36. Pingback: Featured blog of the month for February | Puccaso | Skillful Traveller

  37. Inna Bukina says:

    I shall try this

  38. Pingback: writing | Pearltrees

  39. Jana says:

    Hi Adam,
    As already mentioned, it is always great to have reminders and upgrades of traditional things. I will use it next time the way you created it. Well done!

  40. I’m so impressed with this that I’m going to use it with my teen travel bloggers. Can’t wait to see what they come up with! Thank you!

  41. Pingback: Writing | Pearltrees

  42. Dan Herman says:

    Hi, I am an English teacher and rapper. I like this activity very much and think the prompts might work interestingly when teaching pacing in writing.
    Also, I think I am going to try this activity today, but I would like to give one prompt at a time so there is an element of surprise along the way.

  43. Galit says:

    Dear Adam,
    Thank you very much. I’m definitely going to try this creative activity in my class.

  44. Pingback: My 13 favourite iTDi blog posts from 2013 | Teach them English

  45. Pingback: But Is It Art, a (reflected upon) lesson plan | The Other Things Matter

  46. maasooma says:

    Very nice…..i ll use it to help my son…

  47. Ms. Brown says:

    My students love this lesson! They want me to do it once a week and they are 18-24 years old! Awesome! Thanks for sharing!

  48. Jenny says:

    Have you ever used this with elementary aged children? I like the suggestion someone had of only putting one question up at a time. I wonder if this might work better for younger students; however, having them all up at one time might be good to account for the variety in speed the kids might be capable of.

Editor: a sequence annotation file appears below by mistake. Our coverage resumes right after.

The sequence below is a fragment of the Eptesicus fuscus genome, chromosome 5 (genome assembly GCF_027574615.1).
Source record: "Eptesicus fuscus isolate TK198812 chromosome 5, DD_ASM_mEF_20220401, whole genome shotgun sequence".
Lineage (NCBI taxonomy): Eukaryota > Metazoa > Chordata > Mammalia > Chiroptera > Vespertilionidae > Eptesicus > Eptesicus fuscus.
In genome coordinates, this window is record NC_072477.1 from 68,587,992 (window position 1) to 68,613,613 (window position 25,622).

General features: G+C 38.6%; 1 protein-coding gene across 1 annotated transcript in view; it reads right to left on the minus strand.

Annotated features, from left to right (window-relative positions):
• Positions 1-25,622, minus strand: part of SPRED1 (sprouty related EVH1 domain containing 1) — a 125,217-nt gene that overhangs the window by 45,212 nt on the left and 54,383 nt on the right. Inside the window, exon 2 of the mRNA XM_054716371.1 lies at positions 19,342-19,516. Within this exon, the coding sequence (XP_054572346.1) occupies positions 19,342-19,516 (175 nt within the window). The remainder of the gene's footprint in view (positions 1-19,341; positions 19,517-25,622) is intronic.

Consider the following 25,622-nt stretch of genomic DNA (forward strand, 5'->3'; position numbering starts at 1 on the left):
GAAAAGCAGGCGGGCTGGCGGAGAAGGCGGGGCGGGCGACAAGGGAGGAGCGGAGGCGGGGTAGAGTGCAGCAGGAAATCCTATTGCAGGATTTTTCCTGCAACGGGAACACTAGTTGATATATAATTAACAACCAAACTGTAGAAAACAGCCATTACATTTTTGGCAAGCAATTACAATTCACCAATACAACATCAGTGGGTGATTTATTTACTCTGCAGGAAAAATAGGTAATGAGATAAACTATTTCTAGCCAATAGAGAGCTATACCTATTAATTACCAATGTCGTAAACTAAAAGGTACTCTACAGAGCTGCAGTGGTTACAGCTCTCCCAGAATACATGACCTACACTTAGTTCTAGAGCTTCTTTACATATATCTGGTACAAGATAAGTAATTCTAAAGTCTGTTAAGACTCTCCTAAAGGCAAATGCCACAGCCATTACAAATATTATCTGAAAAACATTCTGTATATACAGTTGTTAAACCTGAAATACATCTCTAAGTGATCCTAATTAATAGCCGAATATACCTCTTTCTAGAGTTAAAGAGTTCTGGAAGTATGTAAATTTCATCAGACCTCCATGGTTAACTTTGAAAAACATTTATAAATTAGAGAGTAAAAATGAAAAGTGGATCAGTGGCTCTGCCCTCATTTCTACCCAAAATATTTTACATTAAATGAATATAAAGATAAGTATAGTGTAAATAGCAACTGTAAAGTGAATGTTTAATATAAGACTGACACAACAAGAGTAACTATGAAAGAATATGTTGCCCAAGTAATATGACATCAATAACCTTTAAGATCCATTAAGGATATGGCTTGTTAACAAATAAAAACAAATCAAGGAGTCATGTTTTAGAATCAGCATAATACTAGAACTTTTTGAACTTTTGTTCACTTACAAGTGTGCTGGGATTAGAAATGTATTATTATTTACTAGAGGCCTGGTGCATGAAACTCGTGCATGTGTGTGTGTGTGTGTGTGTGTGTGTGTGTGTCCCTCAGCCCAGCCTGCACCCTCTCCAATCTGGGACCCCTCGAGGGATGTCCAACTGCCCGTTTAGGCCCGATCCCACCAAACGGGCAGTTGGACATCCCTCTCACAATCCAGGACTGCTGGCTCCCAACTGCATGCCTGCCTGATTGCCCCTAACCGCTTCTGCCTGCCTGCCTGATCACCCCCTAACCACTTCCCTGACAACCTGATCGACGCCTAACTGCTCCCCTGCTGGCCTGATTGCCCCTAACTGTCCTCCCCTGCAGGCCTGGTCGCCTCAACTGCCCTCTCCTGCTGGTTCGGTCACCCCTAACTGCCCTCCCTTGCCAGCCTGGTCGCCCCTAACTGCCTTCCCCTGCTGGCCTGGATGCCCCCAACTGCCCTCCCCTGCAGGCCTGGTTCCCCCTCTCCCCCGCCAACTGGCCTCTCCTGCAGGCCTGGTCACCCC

49. Pingback: The greatest creative writing activity ever | T...

  50. Pingback: Post-CELTA professional development: 10 techniques for dealing with your first observed lesson | Teach them English

  51. Pingback: How To Teach Creative Writing: Tips For A Great Lesson | Fresh Essays Blog

  52. Lena says:

    Thanks for this! Used it in a creative writing class I taught today with my mental health clients, and it worked pretty well (I work in an unlocked board and care facility assisting those diagnosed with schizophrenia). Now I’m looking into the “Recipes” book for more ideas- do you have any other similar resources/writing approaches?

    • Adam says:

      Thanks for letting me know how it went, Lena.

      I’ll try and get round to posting more activities on the blog in the near future.

  53. Kyle says:

    Thanks, my class enjoyed doing this. I added a couple of followup activities to allow students to look at each others work, and practice some gist and detailed reading. First I stuck all the finished paragraphs around the class, and students walked around and choose the scariest/stupidest/most beautiful/etc story (gist reading task). Then as a fun finishing activity, I redistributed the paragraphs and students drew a 3 panel comic strip based on the story (to get them to read in detail).

    • Adam says:

      Fantastic stuff, Kyle. Great to hear that you took this idea in such a great new direction; I may well try that myself!

  54. Amanda says:

    I’m using this with 7th graders for A Wrinkle in Time. We do a lot of descriptive writing for this unit and this is perfect! We’re doing the activity with the questions going up one at a time and then the next day we’re looking through our word choice to talk about specific verbs and adjectives, and elaboration. Thanks for this!

  55. Pingback: Poetry from paint sample cards and other adventures in creative writing | hotel3001

  56. Pingback: Creating a fictional world | Mr. Kelly's Blog

Leave a Reply

Your email address will not be published. Required fields are marked *